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November 28, 2007

Social Worker Ignores Federal Law

The Lewis family (name changed to protect privacy) in Colorado Springs received a visit from a case worker who claimed she was there to “make sure [their daughter] was safe in the home.” Mrs. Lewis, who answered the door, knew better than to let the case worker in her home. Mrs. Lewis proceeded to ask what the allegations were, but the caseworker refused to say.

According to the amendments Home School Legal Defense Association successfully lobbied to have included in the federal Keeping Children Safe Act of 2003, all social workers in the United States are required to inform the individual they are investigating, at the initial time of contact, what the specific allegations are. They also are to be “trained in their duty to protect the Constitutional and statutory rights of those they investigate.”

The Lewis family called HSLDA and spoke with Senior Counsel Chris Klicka, who sent the case worker a letter demanding that she reveal the allegations so that the family could resolve the matter. He warned the case worker that she was in violation of federal law.

The letter also promised that the Lewis family would provide names and phone numbers of their medical doctor and counselor so that the case worker could verify that the daughter was doing well. The letter also reiterated that the Lewis family was declining the case worker’s offer to come into their home—in order to protect their Fourth Amendment right and to not unnecessarily traumatize their daughter in her fragile condition.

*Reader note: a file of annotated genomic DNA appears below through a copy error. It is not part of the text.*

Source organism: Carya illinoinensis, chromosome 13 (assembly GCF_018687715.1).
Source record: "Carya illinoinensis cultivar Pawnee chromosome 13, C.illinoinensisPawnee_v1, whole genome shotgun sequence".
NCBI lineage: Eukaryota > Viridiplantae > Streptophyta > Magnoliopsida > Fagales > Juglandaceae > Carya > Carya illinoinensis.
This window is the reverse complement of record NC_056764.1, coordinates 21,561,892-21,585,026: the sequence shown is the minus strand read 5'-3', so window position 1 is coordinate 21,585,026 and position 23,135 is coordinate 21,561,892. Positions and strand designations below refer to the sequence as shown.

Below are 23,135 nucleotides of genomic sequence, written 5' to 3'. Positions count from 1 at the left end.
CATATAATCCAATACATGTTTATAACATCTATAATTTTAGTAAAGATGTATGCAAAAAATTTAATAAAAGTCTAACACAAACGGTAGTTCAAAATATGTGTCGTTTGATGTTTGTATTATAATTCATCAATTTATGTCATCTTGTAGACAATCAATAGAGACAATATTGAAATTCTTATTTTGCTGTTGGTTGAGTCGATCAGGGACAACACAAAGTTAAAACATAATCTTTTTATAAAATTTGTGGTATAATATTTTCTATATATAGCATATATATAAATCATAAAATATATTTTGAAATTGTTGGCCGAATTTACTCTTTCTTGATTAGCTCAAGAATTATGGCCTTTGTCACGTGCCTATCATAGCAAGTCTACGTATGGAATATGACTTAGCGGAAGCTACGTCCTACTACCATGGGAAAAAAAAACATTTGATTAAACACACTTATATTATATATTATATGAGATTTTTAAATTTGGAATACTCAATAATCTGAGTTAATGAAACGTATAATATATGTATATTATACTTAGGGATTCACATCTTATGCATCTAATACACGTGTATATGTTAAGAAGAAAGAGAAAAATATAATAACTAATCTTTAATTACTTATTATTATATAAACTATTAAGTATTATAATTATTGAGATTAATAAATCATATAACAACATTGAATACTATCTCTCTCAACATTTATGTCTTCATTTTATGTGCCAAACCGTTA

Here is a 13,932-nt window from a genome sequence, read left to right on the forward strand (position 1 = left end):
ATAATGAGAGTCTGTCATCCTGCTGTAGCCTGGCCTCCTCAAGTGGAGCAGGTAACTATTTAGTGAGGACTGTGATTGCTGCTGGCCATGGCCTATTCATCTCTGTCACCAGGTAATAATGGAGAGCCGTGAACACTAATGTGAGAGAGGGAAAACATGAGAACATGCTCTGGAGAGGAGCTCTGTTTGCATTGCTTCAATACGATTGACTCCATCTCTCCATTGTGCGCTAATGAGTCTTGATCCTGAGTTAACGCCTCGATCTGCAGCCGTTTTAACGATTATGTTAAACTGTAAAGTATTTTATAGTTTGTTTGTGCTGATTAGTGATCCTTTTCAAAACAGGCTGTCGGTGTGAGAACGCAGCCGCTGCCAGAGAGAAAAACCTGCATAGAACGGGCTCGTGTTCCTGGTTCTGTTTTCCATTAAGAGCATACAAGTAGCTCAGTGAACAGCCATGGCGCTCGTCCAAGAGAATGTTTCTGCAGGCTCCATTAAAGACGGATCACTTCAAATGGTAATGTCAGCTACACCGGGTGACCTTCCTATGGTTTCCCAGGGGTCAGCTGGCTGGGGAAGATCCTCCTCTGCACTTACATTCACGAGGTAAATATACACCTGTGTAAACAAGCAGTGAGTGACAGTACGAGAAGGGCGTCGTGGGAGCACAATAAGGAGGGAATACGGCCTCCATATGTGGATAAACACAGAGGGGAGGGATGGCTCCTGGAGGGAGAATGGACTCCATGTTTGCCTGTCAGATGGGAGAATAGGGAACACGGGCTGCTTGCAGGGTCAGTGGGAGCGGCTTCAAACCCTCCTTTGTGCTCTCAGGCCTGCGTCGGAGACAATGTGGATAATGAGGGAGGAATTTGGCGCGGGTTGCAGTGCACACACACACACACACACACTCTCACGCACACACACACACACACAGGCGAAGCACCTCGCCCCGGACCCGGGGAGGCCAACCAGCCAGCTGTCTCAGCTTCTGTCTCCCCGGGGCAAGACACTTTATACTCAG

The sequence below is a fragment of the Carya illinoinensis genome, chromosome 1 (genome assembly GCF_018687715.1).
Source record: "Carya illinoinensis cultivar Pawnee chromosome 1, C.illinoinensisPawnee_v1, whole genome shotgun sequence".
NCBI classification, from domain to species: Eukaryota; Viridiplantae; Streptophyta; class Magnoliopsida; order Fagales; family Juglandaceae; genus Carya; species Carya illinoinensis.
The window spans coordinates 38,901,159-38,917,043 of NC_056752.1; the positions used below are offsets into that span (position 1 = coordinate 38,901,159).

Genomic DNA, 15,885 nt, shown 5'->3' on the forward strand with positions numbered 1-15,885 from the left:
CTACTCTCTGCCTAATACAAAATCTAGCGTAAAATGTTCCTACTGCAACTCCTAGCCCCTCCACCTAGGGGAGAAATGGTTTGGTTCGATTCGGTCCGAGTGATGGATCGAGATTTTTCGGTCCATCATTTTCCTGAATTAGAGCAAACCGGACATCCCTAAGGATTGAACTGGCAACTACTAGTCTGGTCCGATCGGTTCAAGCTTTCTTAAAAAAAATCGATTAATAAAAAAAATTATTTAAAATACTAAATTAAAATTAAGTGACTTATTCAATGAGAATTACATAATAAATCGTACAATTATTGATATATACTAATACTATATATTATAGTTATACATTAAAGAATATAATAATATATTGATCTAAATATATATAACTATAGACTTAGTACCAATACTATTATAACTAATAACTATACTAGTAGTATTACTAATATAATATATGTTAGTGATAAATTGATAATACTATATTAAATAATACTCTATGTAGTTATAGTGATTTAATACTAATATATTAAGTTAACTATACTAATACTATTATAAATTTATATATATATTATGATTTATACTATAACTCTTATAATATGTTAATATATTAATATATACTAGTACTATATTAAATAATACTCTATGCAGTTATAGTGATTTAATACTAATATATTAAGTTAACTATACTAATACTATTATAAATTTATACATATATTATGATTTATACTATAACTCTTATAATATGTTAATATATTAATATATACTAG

In the meantime, Klicka had the family fax 10 or more letters from individuals who know them well, that vouched for their good parenting and love of their daughter.

After receiving the letter from Klicka, as well as the letters of reference from people who could vouch for them, the Lewis family has been left alone.

HSLDA Social Services Contact Policy

We desire to advise our members in every contact with a social worker and/or police officer in investigations resulting from allegations of abuse or neglect. If homeschooling is an issue, we will represent our member families until the issue is resolved. On Fourth Amendment unreasonable search and seizure issues, HSLDA will advise our members whenever the privacy of their home is violated by forced or coerced entry for the purpose of an unsubstantiated investigation. HSLDA membership benefits do not extend to court actions resulting from non-homeschooling matters. However, in circumstances where there is a clear violation of the Fourth Amendment, HSLDA may, as we have done in the past, choose to take the case in an effort to establish legal precedent.